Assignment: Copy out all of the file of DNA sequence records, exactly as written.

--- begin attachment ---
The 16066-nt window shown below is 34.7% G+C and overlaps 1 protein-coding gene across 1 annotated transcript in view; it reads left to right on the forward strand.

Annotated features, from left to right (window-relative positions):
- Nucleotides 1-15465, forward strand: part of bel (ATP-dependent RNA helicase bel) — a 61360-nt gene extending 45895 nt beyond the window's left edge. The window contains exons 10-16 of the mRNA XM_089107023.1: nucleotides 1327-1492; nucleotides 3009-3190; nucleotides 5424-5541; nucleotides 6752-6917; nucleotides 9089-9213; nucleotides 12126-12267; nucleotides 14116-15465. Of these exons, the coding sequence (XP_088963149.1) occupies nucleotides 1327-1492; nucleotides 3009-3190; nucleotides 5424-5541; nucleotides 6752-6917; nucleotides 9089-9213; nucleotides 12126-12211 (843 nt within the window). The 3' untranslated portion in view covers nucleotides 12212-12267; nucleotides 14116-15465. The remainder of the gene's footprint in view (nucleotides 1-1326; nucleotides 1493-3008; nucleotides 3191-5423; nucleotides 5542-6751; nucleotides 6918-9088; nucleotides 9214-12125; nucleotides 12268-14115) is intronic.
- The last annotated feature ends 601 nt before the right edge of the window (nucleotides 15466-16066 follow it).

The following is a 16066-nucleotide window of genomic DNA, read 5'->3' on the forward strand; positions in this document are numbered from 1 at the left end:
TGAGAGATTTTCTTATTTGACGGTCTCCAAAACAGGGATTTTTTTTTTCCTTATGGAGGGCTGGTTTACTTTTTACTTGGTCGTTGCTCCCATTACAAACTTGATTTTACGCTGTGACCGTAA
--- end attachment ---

The 16066-nt window shown below is 34.7% G+C and overlaps 1 protein-coding gene across 1 annotated transcript in view; it reads left to right on the forward strand.

Annotated features, from left to right (window-relative positions):
- Nucleotides 1-15465, forward strand: part of bel (ATP-dependent RNA helicase bel) — a 61360-nt gene extending 45895 nt beyond the window's left edge. The window contains exons 10-16 of the mRNA XM_089107023.1: nucleotides 1327-1492; nucleotides 3009-3190; nucleotides 5424-5541; nucleotides 6752-6917; nucleotides 9089-9213; nucleotides 12126-12267; nucleotides 14116-15465. Of these exons, the coding sequence (XP_088963149.1) occupies nucleotides 1327-1492; nucleotides 3009-3190; nucleotides 5424-5541; nucleotides 6752-6917; nucleotides 9089-9213; nucleotides 12126-12211 (843 nt within the window). The 3' untranslated portion in view covers nucleotides 12212-12267; nucleotides 14116-15465. The remainder of the gene's footprint in view (nucleotides 1-1326; nucleotides 1493-3008; nucleotides 3191-5423; nucleotides 5542-6751; nucleotides 6918-9088; nucleotides 9214-12125; nucleotides 12268-14115) is intronic.
- The last annotated feature ends 601 nt before the right edge of the window (nucleotides 15466-16066 follow it).

The following is a 16066-nucleotide window of genomic DNA, read 5'->3' on the forward strand; positions in this document are numbered from 1 at the left end:
TGAGAGATTTTCTTATTTGACGGTCTCCAAAACAGGGATTTTTTTTTTCCTTATGGAGGGCTGGTTTACTTTTTACTTGGTCGTTGCTCCCATTACAAACTTGATTTTACGCTGTGACCGTAA